Concerts are preceded by a Supper Club event at a local restaurant with pay-as-you-go dinner and a lecture on the evening’s presentation. Concerts last approximately two hours with one intermission mid-way. Program notes accompany each concert.
Seats are reserved and all have direct stage views. Season subscribers receive priority and can secure the same seats for all concerts.
Now Music is the next generation of Piano & Friends. It retains the heart of that series which AFCM launched in 1995 in order to present young professional artists in recital, but will evolve to encompass much more. The world of chamber music is thriving and, even within the classical form that constitutes AFCM’s focus, new musicians continue to emerge on the world stage and ensembles continue to experiment with form.
At the same time, the ways in which we can enjoy chamber music are evolving: an unexpected venue, a cocktail reception before or a dessert soirée after, opportunities to meet the musicians, and options to experience music in a casual atmosphere. As we expand what we believe to be possible, we urge you to keep your eye on this series as an exciting space in which chamber music will prove itself a vital and vibrant form of musical enjoyment for concertgoers of all ages and interests.
This season, we present four concerts, one of which is a tribute to Leonard Bernstein on the 100th anniversary of his birth.
When you love chamber music, the opportunity to experience all it has to offer within a short period is significant and memorable. The juxtaposition of well-known pieces and unexplored compositions over the course of a week during which brilliant musicians come to the stage in different arrangements is a unique opportunity.
The 25th Tucson Winter Chamber Music Festival, under the thoughtful direction of Artistic Director Peter Rejto, reveals the full range, skill, and artistry of the world-class musicians who we are proud to host.
Open rehearsals enable you to get behind the scenes. A youth concert brings chamber music to the community. Master classes enable the amateur and the curious to learn from the best. And a gala dinner and concert offers the opportunity to combine food and chamber music.
Q: I’M A LONG-TIME SUBSCRIBER. WHAT’S NEW?
We’re in the process of revamping our Piano & Friends series—still presenting superb young classical artists, but adding some unusual extra concerts and pre- and postconcert amenities and wrapping it in a new name that tells you what it’s about. Keep your ears open for news, and be ready for more developments in 2018–19.
Q: ARE SOME SEATS BETTER THAN OTHERS?
All seats have a direct view of the stage. Some concertgoers prefer certain spots and season subscribers can secure the same seats for every concert. We always provide you with the best available in terms of proximity to the stage. If you have a special preference, you may request a seat from our Box Office Manager.
Q: THERE’S ONLY ONE PERFORMANCE DATE FOR EACH ENSEMBLE; WHAT IF I CAN’T MAKE IT?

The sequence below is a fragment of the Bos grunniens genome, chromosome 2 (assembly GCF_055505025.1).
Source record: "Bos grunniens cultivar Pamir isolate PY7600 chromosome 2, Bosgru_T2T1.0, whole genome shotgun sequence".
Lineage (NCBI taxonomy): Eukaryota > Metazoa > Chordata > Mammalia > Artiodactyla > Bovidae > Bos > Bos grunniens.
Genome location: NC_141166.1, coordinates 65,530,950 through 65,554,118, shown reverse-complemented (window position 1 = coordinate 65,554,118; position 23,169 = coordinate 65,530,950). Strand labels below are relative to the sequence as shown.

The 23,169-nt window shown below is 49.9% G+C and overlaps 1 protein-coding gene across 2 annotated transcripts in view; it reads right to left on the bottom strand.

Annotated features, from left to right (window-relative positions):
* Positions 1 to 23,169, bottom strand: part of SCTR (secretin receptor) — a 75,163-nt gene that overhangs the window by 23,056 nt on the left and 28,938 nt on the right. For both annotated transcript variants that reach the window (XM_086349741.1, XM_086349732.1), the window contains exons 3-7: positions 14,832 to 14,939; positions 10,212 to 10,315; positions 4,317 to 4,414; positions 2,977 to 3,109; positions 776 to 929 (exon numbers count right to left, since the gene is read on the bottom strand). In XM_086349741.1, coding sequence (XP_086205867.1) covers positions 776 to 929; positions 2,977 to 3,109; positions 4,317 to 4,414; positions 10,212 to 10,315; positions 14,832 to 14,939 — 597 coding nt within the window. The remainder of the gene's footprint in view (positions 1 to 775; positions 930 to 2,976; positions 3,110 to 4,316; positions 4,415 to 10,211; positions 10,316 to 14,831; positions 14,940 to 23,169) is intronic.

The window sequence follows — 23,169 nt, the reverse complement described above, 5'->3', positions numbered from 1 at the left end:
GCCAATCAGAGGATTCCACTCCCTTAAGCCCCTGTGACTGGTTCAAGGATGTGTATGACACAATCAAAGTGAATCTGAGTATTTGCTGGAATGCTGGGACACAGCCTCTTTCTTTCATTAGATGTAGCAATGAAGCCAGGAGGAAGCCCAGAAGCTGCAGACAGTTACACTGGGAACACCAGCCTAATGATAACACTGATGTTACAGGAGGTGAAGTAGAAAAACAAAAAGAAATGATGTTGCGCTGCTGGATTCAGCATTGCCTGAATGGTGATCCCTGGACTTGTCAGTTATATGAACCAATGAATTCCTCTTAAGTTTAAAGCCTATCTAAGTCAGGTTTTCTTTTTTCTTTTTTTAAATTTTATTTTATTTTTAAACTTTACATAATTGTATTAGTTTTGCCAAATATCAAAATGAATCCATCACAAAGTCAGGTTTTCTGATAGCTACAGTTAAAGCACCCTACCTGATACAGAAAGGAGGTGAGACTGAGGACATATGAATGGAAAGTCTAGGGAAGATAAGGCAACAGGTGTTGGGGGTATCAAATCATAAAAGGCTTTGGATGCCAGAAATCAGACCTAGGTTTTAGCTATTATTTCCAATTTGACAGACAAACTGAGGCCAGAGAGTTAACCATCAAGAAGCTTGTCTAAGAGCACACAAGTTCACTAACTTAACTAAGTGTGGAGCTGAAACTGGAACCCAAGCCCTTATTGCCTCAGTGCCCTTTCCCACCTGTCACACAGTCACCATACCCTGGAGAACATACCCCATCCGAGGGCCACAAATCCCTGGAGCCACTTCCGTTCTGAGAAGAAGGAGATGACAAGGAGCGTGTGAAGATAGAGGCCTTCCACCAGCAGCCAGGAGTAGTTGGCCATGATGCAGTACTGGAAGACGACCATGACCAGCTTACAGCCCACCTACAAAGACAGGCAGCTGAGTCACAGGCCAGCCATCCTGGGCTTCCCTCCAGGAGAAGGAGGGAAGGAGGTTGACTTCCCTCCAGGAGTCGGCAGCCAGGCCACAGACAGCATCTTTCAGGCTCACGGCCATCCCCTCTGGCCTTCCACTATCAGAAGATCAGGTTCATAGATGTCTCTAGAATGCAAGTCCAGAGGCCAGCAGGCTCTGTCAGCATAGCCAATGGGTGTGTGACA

You’re out of luck! No, well—sort of. We record all of our concerts for future broadcast on KUAT-FM. Most of our artists have their own CDs that you can buy online. But neither replaces being at the live concert. We urge you to put the dates on your calendar and buy tickets early.
Q: WHY SHOULD I SUBSCRIBE?
You avoid missing a concert when we sell out (which happened this past season). Priority choice of seats, and the same seat for every concert. A discounted price. First notification of special concerts. If you later cannot attend a concert, you can give the tickets to a friend (they’re transferable) or turn them in to the box office in advance of the date as a tax-deductible donation to AFCM. It’s a deal that’s hard to pass up.
Q: WHAT IS CHAMBER MUSIC?
It’s classical music composed specifically for the small ensemble, one musician per part, performed live in an acoustic concert, for an audience in a small hall.
Q: IF IT’S CLASSICAL MUSIC, HOW IS IT DIFFERENT FROM THE SYMPHONY?
A symphony is a blending of many instruments and overseen by a conductor. Chamber music enables you to hear clearly each instrument and its contribution to the whole. The typical chamber ensemble is made up of string instruments, although frequently a piano or wind instruments are added. The musicians work in unison without the need for a conductor. Many compositions were written only for the chamber ensemble.
Q: I WANT TO INVITE A FRIEND BUT AM NOT SURE HOW TO DESCRIBE CHAMBER MUSIC.
It may not be what you think. Chamber music is an awakening; the unfolding occurs before your ears. It embodies elegance and emotional inspiration, a soothing cascade of sound that paradoxically wakes up your senses and opens your eyes, no matter if your favorite genre is jazz or rock. It is like a lively poem, in E-flat Major or A Minor. To be there is to know; it’s like nothing else.
Q: I’VE WONDERED, WHY DO ENSEMBLES SIT TO PERFORM, BUT A DUO OF PIANO AND VIOLIN, THE VIOLINIST STANDS?
It’s a matter of survival! Standing usually helps the violin sound project over the naturally dominant piano. Standing allows the performer to breathe more easily, with greater freedom of motion for the bow arm. Also, it looks cool, and helps focus the audience’s attention.
Q: WHAT’S YOUR CONNECTION TO POETRY?
Recognizing that many art forms share qualities of chamber music we have partnered with the U of A Poetry Center to provide a poem to accompany each concert. You’ll find a new verse in each concert’s program. Relax, think, and find joy.